dreds of innovations. CEA is widely used in
                                                                                                      other countries, where it is among the crite-
Response to Commentary
                                                                                                      ria used to make coverage decisions.
Comparative Effectiveness Research
                                                                                                      VHA: The Challenge to Lead
and Beyond                                                                                            in Comparative Effectiveness
                                                                                                      Research
Paul G. Barnett, Ph.D., VA HSR&D’s Health Economics Resource Center                                   The Veterans Health Administration (VHA)
                                                                                                      is well positioned to be a U.S. leader in
                                                                                                      applying both comparative effectiveness
Despite great advances in medical knowl-            by U.S. decision makers. This may be be-
                                                                                                      and cost-effectiveness research. VHA is a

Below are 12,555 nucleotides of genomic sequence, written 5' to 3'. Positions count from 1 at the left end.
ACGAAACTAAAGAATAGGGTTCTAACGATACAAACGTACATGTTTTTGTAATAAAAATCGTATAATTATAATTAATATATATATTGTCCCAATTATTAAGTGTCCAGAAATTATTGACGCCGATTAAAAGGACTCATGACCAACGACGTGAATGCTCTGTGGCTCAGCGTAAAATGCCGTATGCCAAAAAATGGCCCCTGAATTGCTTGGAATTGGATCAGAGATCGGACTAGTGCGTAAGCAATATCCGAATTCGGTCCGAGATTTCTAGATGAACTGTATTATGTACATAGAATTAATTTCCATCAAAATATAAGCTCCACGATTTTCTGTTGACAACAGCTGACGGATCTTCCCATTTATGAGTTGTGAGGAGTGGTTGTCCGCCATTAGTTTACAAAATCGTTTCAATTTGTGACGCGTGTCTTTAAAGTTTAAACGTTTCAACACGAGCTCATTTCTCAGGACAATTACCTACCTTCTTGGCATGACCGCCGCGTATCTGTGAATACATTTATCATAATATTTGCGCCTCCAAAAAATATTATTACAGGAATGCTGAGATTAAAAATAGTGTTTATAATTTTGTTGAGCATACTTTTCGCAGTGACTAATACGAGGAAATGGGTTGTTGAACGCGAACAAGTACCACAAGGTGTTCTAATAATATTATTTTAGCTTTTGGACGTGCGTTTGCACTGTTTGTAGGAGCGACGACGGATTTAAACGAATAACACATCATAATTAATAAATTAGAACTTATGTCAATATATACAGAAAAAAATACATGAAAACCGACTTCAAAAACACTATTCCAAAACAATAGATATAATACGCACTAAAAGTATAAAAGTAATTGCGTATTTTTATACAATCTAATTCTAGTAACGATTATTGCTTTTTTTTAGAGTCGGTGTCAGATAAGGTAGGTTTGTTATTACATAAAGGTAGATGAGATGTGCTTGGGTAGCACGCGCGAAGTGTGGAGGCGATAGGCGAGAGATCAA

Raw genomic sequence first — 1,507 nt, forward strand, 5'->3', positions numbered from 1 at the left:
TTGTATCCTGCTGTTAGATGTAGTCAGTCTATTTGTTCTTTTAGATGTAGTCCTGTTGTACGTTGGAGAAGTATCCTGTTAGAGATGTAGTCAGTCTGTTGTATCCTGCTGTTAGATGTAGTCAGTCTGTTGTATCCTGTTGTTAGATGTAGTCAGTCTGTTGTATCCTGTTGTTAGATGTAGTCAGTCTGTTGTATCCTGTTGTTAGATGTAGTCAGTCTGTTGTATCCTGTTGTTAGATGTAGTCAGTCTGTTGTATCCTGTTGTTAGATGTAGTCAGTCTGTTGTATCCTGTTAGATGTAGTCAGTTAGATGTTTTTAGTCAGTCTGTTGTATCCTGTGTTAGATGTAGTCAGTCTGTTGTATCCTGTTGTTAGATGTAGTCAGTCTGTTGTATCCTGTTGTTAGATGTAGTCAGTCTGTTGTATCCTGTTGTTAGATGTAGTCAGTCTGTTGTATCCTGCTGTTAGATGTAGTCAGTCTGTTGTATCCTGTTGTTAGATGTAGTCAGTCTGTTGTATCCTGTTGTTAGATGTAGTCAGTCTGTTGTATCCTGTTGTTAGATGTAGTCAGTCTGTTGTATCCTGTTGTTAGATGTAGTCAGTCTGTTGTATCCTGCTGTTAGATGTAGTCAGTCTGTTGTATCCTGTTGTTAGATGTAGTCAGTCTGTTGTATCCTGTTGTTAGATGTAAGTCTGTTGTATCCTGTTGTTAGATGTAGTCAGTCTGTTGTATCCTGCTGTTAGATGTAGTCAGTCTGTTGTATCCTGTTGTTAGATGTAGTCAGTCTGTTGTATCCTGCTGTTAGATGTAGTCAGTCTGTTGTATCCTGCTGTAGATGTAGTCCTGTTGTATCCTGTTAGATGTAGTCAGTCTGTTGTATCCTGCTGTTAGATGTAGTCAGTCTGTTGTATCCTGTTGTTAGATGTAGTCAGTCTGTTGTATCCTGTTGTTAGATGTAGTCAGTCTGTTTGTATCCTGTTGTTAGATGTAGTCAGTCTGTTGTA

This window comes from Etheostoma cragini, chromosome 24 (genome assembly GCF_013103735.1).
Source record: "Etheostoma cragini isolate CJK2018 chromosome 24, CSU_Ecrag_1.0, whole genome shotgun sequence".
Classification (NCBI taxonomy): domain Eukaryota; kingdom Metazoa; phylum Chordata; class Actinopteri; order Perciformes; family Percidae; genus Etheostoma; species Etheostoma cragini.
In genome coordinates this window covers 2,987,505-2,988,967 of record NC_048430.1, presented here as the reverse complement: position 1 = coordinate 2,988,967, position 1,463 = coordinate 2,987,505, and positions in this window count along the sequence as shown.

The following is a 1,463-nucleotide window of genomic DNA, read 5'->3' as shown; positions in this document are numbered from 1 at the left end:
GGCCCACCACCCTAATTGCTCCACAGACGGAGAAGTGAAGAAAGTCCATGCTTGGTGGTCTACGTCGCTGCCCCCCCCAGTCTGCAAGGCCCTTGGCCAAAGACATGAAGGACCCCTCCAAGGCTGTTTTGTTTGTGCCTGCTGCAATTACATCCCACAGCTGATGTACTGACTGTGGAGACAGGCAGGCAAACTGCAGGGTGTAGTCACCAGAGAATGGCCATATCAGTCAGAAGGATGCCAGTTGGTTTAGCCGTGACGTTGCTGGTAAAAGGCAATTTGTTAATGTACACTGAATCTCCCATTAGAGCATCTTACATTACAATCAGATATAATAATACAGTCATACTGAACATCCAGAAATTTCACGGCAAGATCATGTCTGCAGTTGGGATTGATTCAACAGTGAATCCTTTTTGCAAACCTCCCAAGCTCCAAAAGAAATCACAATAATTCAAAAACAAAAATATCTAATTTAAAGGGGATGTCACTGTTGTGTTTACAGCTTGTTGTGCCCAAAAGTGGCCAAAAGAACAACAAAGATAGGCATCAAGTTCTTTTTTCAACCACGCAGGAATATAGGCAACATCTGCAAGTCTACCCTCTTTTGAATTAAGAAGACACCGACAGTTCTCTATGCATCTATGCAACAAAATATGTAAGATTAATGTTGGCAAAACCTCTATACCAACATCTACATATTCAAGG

edge, the effectiveness of many health              cause they do not understand the uses of
                                                                                                      globally budgeted, national system, with
services is unknown. Comparative effective-         CEA, because they feel that its methods are
                                                                                                      the long-term responsibility for the health
ness research can close this gap and improve        unreliable, or because findings have not
                                                                                                      of a well-defined population. Research is
the quality of U.S. health care. The value of       been relevant to their particular setting or
                                                                                                      integrated with VHA care. VHA utilization
this research is widely appreciated. Effec-         time-horizon.3
                                                                                                      and cost data are the envy of other health
tiveness evaluations are almost universally
                                                                                                      care plans.
employed by public and private health plans          Other reasons why CEA may not be used
to determine what new technologies they             include political opposition from drug and
                                                                                                      Social value judgements about vulnerable
will cover.1                                        device developers, and unwillingness of
                                                                                                      or especially deserving plan members need
                                                    Americans to concede that effective but
                                                                                                      to be incorporated into decisions based on
Comparative effectiveness research may not          expensive treatments cannot be provided
                                                                                                      CEA. This type of review has been impor-
answer all decision makers’ questions, how-         if benefits are modest.